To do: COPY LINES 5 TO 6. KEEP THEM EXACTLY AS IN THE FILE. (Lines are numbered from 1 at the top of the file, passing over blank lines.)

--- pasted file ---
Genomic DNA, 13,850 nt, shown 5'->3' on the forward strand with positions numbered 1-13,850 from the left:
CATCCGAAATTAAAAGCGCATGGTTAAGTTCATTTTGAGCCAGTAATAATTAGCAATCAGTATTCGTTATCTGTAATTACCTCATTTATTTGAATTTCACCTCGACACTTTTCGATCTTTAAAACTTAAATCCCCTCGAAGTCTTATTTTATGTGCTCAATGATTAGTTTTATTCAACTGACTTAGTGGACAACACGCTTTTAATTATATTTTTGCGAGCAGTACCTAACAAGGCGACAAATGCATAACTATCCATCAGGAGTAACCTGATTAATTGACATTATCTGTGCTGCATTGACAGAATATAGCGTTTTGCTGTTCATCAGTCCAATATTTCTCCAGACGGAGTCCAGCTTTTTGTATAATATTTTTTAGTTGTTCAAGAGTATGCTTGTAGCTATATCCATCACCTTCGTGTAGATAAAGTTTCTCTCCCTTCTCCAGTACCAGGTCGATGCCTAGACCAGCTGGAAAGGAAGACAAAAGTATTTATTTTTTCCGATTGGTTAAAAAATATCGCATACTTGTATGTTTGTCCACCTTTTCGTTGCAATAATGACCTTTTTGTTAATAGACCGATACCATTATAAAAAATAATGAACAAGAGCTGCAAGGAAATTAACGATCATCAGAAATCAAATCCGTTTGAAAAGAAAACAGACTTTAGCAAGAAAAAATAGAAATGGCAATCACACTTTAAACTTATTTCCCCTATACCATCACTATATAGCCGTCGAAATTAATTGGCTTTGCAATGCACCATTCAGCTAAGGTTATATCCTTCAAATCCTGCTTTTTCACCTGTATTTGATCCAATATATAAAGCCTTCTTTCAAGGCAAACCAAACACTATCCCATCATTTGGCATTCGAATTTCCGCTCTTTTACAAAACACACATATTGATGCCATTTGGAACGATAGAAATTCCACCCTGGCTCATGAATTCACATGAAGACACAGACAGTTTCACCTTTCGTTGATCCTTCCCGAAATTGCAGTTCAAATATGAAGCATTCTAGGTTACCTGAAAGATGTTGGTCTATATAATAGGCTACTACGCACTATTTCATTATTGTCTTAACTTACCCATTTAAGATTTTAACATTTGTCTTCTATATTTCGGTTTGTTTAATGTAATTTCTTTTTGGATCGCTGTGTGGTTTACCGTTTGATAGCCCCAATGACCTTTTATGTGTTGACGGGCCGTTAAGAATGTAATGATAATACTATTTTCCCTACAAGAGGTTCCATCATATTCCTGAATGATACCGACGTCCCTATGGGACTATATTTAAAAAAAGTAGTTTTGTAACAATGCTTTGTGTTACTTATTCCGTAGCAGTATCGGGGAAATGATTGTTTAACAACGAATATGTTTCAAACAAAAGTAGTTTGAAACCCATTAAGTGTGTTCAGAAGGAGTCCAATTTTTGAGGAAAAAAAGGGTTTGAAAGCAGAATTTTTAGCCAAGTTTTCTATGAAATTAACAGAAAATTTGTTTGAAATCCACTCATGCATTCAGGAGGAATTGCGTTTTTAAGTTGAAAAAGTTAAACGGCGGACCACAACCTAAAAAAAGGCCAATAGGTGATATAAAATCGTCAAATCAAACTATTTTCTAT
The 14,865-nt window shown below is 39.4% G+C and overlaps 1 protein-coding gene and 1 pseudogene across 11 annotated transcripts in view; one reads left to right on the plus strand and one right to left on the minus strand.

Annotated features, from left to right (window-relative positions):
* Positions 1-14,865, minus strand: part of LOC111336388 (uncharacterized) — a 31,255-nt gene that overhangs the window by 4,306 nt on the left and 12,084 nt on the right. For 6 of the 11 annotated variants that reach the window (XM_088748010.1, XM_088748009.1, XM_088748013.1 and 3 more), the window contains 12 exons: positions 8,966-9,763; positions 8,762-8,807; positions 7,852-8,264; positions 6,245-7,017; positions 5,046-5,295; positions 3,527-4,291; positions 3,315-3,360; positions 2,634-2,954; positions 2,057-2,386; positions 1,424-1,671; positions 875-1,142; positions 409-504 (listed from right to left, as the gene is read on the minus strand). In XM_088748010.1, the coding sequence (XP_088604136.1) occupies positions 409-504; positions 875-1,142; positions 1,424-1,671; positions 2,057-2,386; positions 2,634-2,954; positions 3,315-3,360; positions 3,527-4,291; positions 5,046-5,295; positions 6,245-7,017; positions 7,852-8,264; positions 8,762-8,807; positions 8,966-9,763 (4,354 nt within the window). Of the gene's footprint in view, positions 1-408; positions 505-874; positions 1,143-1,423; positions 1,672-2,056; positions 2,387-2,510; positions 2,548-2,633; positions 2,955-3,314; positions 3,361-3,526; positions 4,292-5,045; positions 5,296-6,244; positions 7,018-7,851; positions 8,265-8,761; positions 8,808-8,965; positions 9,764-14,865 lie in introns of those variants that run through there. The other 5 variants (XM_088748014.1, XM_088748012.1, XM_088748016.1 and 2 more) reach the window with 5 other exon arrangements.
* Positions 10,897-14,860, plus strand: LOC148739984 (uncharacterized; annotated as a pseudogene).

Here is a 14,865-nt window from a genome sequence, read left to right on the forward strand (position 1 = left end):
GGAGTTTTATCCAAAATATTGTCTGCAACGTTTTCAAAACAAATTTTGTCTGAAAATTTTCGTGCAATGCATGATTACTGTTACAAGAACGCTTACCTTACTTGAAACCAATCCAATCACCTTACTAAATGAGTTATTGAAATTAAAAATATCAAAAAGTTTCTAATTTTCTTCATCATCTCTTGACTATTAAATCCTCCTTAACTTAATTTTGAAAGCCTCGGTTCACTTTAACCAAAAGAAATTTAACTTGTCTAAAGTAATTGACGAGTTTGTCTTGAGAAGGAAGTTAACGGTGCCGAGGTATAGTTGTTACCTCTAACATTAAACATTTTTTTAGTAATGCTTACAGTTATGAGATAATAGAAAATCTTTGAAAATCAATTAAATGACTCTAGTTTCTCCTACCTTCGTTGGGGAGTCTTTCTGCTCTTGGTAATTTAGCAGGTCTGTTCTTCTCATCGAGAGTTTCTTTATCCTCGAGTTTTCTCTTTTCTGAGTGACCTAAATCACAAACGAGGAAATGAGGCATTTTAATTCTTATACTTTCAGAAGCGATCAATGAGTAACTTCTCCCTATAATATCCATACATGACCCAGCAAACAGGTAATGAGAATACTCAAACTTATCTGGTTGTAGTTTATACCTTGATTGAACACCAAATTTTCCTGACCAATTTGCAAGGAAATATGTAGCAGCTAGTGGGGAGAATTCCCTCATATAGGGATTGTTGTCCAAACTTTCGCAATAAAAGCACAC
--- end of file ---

* Positions 1-14,865, minus strand: part of LOC111336388 (uncharacterized) — a 31,255-nt gene that overhangs the window by 4,306 nt on the left and 12,084 nt on the right. For 6 of the 11 annotated variants that reach the window (XM_088748010.1, XM_088748009.1, XM_088748013.1 and 3 more), the window contains 12 exons: positions 8,966-9,763; positions 8,762-8,807; positions 7,852-8,264; positions 6,245-7,017; positions 5,046-5,295; positions 3,527-4,291; positions 3,315-3,360; positions 2,634-2,954; positions 2,057-2,386; positions 1,424-1,671; positions 875-1,142; positions 409-504 (listed from right to left, as the gene is read on the minus strand). In XM_088748010.1, the coding sequence (XP_088604136.1) occupies positions 409-504; positions 875-1,142; positions 1,424-1,671; positions 2,057-2,386; positions 2,634-2,954; positions 3,315-3,360; positions 3,527-4,291; positions 5,046-5,295; positions 6,245-7,017; positions 7,852-8,264; positions 8,762-8,807; positions 8,966-9,763 (4,354 nt within the window). Of the gene's footprint in view, positions 1-408; positions 505-874; positions 1,143-1,423; positions 1,672-2,056; positions 2,387-2,510; positions 2,548-2,633; positions 2,955-3,314; positions 3,361-3,526; positions 4,292-5,045; positions 5,296-6,244; positions 7,018-7,851; positions 8,265-8,761; positions 8,808-8,965; positions 9,764-14,865 lie in introns of those variants that run through there. The other 5 variants (XM_088748014.1, XM_088748012.1, XM_088748016.1 and 2 more) reach the window with 5 other exon arrangements.
* Positions 10,897-14,860, plus strand: LOC148739984 (uncharacterized; annotated as a pseudogene).